Spatial Variation Assessment of Selected Soil Properties for Precision Field Experimentation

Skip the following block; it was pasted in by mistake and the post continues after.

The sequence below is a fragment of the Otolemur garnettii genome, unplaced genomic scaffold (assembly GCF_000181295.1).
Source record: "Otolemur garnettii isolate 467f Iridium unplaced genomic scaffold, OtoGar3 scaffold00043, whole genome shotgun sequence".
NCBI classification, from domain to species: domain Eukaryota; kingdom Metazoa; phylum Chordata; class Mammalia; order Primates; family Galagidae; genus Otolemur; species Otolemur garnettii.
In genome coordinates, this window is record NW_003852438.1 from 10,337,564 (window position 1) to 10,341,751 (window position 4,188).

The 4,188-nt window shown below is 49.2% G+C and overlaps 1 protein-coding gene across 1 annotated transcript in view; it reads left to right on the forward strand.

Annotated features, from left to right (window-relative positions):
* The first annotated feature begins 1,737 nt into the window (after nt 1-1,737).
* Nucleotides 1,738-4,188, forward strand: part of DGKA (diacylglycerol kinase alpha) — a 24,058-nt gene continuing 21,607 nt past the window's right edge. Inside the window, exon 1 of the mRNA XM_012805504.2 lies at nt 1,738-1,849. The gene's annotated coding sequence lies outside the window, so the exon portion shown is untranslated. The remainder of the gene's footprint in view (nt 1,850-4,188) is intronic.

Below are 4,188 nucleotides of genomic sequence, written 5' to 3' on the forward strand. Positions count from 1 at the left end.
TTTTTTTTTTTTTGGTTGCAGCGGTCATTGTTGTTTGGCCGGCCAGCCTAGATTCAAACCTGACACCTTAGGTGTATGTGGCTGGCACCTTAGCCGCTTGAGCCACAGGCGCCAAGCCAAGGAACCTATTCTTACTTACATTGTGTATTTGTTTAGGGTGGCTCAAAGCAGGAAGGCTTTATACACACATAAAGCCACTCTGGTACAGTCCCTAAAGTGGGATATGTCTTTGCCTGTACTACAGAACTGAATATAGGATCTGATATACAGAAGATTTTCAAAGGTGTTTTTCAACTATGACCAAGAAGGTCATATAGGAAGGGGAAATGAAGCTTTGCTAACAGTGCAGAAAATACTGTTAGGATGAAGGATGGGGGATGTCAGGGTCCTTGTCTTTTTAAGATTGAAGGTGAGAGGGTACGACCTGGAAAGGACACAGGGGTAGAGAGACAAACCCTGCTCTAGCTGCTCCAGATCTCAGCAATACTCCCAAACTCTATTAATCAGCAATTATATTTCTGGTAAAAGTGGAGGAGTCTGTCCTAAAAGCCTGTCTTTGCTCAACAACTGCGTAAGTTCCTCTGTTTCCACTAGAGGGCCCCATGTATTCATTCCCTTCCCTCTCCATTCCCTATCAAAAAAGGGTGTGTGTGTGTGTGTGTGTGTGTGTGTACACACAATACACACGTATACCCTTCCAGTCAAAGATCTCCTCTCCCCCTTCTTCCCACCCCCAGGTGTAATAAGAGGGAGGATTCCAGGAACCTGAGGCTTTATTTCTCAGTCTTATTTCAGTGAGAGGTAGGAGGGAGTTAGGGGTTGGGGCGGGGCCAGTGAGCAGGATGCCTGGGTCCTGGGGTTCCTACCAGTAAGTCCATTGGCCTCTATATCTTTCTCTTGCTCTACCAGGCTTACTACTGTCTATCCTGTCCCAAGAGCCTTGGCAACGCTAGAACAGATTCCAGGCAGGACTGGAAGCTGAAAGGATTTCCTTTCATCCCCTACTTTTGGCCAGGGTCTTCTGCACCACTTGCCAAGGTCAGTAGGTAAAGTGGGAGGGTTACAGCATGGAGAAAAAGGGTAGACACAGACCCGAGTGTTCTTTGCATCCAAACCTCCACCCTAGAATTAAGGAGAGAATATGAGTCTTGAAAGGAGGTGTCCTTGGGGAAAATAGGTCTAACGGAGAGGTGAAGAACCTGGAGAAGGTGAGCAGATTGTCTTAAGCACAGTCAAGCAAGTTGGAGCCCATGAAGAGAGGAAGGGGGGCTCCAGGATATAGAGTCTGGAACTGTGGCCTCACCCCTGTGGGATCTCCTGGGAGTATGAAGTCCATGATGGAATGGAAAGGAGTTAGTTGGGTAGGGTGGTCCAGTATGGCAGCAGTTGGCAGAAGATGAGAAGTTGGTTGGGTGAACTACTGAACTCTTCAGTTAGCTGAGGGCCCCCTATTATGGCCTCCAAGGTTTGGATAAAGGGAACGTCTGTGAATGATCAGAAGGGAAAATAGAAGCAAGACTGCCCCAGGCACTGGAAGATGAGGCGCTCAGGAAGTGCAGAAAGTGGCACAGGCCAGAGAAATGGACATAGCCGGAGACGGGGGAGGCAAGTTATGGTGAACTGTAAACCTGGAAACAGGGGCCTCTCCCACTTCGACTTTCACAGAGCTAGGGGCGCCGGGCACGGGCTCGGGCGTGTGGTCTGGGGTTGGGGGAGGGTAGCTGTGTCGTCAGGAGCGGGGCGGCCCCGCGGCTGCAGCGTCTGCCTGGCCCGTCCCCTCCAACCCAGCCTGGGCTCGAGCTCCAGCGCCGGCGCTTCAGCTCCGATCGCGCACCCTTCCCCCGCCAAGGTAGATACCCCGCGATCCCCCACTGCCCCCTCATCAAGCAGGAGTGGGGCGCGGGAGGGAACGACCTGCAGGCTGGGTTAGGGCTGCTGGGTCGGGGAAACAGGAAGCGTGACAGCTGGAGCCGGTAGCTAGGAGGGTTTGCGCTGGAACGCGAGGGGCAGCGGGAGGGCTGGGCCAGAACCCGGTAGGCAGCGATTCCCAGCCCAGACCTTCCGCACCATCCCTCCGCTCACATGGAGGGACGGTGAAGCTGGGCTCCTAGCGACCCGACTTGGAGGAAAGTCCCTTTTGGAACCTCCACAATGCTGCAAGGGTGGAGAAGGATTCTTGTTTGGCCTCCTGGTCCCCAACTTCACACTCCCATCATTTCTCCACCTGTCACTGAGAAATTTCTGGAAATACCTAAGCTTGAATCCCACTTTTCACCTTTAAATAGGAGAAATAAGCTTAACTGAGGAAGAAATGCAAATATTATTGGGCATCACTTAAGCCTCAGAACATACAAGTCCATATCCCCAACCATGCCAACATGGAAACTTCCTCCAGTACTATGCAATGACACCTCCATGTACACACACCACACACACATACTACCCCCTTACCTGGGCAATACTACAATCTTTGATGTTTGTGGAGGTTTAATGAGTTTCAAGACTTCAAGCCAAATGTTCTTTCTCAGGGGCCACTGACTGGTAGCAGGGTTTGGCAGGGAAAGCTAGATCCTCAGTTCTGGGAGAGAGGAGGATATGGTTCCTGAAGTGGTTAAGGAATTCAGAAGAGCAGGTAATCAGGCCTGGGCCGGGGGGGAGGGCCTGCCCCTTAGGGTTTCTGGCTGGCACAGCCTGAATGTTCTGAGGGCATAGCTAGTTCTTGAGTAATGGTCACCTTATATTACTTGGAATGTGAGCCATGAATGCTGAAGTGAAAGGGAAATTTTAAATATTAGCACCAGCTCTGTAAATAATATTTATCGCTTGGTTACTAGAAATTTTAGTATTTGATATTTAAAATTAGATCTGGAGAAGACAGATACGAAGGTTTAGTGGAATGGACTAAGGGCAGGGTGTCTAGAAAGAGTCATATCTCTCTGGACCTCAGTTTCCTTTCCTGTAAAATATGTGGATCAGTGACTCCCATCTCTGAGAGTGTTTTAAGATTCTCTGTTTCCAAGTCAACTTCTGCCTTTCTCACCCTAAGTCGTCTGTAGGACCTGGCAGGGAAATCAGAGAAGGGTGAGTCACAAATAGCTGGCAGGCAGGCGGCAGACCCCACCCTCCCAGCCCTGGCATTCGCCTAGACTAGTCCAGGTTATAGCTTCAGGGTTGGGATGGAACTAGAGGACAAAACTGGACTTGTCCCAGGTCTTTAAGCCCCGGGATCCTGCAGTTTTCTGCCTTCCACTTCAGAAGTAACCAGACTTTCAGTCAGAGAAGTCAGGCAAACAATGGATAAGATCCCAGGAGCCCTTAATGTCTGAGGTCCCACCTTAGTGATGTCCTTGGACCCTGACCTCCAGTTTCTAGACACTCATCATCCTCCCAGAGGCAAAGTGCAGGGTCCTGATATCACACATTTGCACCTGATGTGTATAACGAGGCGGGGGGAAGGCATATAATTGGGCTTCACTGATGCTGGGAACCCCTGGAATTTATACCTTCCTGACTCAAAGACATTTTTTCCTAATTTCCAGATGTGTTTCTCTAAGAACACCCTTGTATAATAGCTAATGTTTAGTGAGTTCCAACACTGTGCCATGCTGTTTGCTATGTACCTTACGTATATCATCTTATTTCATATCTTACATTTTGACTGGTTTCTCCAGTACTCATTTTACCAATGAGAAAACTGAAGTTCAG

Spatial variation and status of selected soil properties were assessed in a small-sized field, cultivated with irrigated corn. A geo-referenced sampling was performed and twenty four soil samples were collected from two depths (0-30 and 30-60 cm) from 12 different locations in order selected soil properties to be determined. Despite the small parcel size, soil properties exhibited a spatial variability, with coefficient of variance (CV) ranging between 7.0 and15.4% for soil texture, 9.9-12.9% for Cation Exchange Capacity (CEC), 12.8-16.8% for organic carbon (Corg) and 15.7-20.6% for total nitrogen (Ntot). CV for Bulk Density (BD) and pH were very low in both soil depths indicating rather high stability.CEC, Corg and Ntot mean values were higher in the top soils. Increased values for pH, clay and CaCO3 contents in the subsurface samples, may be attributed to partial leaching of exchangeable bases and CaCO3. A strong relation between Ntot and Corg found indicating that these elements are mainly bound in the soil organic matter (SOM). A strong negative relation also was recorded between clay content and bulk density (BD) of soils, indicating that BD depends primary on soil texture. In addition, other soil properties showed very low or absence of correlation between each other. Prediction maps have indicated variation in soil properties partially caused by different farming practices. The interpolated maps showed clear differences mainly on Clay, CaCO3, SOM, Norg. and EC across the surveyed area. Application of a simple ordinary kriging clearly demonstrated the spatial variability of soil properties, which should be taken into consideration for designing field experiments, particularly when split-plot factorial block designs are to be used. As shown in this investigation, this can be realized with decreased field work, and lower total cost for laboratory analyses.
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